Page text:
Also, as Oli suggested, removing the * might help.

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Assuming they refer to the respective tables - grbc_series, grbc_subjects and grbc_places then sticking them in the WHERE clause will kill the OUTER JOINs, so if OUTER JOINs are what's wanted then they really should each be in their respective JOIN clauses. Also, PhotoPaul, it's unlikely that you want to use RIGHT JOIN in this scenario. What do you think that achieves? –  Strawberry Mar 7 '13 at 11:30

Full text search is "optimised" by removing a database from the equation. Your options are:

  • Solr
  • Elastic Search
  • Sphinx

Relational database is super slow when it comes down to full text search and you can't do much about it. If you expect a small traffic and you can accept slowness try adding indexes to your text fields. It will make INSERT statement slower in a proportion to amount of data.

Finally, you can troubleshoot your queries by adding "EXPLAIN" before you Statement:

EXPLAIN SELECT *,
       grbc_books.id book_id
FROM   grbc_books
       LEFT JOIN grbc_series
              ON grbc_books.series_id = grbc_series.id
       JOIN grbc_collections
         ON grbc_books.collection_id = grbc_collections.id
       LEFT JOIN grbc_places
              ON grbc_books.place_id = grbc_places.id
       RIGHT JOIN grbc_books_subjects
               ON grbc_books_subjects.book_id = grbc_books.id
       LEFT JOIN grbc_subjects
              ON grbc_books_subjects.subject_id = grbc_subjects.id
       RIGHT JOIN grbc_books_authors
               ON grbc_books_authors.book_id = grbc_books.id
       LEFT JOIN grbc_authors
              ON grbc_books_authors.author_id = grbc_authors.id
                 AND ( ( title LIKE "%yea%" )
                        OR ( subtitle LIKE "%yea%" )
                        OR ( series LIKE "%yea%" )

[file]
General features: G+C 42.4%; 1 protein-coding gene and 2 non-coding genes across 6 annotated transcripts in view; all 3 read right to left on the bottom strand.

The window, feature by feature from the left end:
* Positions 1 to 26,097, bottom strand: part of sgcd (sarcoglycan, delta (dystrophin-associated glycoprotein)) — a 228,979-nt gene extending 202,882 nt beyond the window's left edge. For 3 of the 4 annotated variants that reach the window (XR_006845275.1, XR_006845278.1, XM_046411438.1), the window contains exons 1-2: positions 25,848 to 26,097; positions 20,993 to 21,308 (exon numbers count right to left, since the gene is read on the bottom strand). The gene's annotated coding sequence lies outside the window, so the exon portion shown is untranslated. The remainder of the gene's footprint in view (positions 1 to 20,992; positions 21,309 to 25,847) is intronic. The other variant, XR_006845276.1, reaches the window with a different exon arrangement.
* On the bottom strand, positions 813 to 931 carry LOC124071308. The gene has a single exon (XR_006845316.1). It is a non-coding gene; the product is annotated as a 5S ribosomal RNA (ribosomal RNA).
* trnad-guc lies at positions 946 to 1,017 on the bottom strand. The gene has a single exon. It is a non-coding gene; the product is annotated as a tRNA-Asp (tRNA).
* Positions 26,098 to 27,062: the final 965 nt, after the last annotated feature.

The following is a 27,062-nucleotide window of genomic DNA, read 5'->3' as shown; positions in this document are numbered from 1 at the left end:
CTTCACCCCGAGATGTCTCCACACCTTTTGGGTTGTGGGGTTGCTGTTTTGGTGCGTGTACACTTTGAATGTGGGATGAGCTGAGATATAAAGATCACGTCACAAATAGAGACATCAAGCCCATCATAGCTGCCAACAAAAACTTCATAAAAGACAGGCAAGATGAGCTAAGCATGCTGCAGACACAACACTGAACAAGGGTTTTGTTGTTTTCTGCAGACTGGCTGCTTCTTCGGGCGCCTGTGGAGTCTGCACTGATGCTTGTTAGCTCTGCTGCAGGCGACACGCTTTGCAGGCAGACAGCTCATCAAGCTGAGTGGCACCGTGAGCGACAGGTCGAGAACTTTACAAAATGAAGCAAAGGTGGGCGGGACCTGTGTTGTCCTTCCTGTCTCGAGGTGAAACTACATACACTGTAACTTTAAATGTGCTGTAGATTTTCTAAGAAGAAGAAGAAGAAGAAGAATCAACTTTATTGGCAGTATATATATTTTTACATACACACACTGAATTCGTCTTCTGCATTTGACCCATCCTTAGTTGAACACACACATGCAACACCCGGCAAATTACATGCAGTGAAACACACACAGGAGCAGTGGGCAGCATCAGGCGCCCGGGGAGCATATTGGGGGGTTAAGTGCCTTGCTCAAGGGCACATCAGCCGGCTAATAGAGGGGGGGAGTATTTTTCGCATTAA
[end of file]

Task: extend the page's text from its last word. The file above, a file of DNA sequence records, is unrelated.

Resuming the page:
OR ( `subject` LIKE "%yea%" )
                        OR ( `first` LIKE "%yea%" )
                        OR ( `last` LIKE "%yea%" )
                        OR ( place LIKE "%yea%" ) )
GROUP  BY `title`,
          subtitle
ORDER  BY title

If you decide to stay with the database approach consider caching to not repeat queries.

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Note that "%yea%" cannot use an index, so will be inefficient, but "yea%" can and is therefore much faster.

And remember that you only need to outer join a table if there's a chance that's there's no associated data within it. I don't know your data structure but for tables like subject and author this seems unlikely.

If I was writing this query, and not switching to use FULLTEXT, then I'd expect it to look like this...

 SELECT DISTINCT b.title
               , b.subtitle
               , b.id book_id
   FROM grbc_books b
   JOIN grbc_collections c
     ON c.id = b.collection_id
   JOIN grbc_books_subjects bh
     ON bh.book_id = b.id
   JOIN grbc_subjects h
     ON h.id = bh.subject_id 
   JOIN grbc_books_authors ba  
     ON ba.book_id = b.id
   JOIN grbc_authors a
     ON a.id = ba.author_id 
   LEFT 
   JOIN grbc_series s
     ON s.id = b.series_id
    AND s.series  LIKE "%yea%" 
   LEFT 
   JOIN grbc_places p
     ON p.id = b.place_id 
    AND p.place   LIKE "%yea%" 
  WHERE b.title LIKE "%yea%" 
     OR b.subtitle LIKE "%yea%" 
     OR h.subject LIKE "%yea%" 
     OR a.first LIKE "%yea%" 
     OR a.last LIKE "%yea%" 
  ORDER  
     BY b.title
  LIMIT 10;  

...however my guess is that this will only have a tiny impact on performance.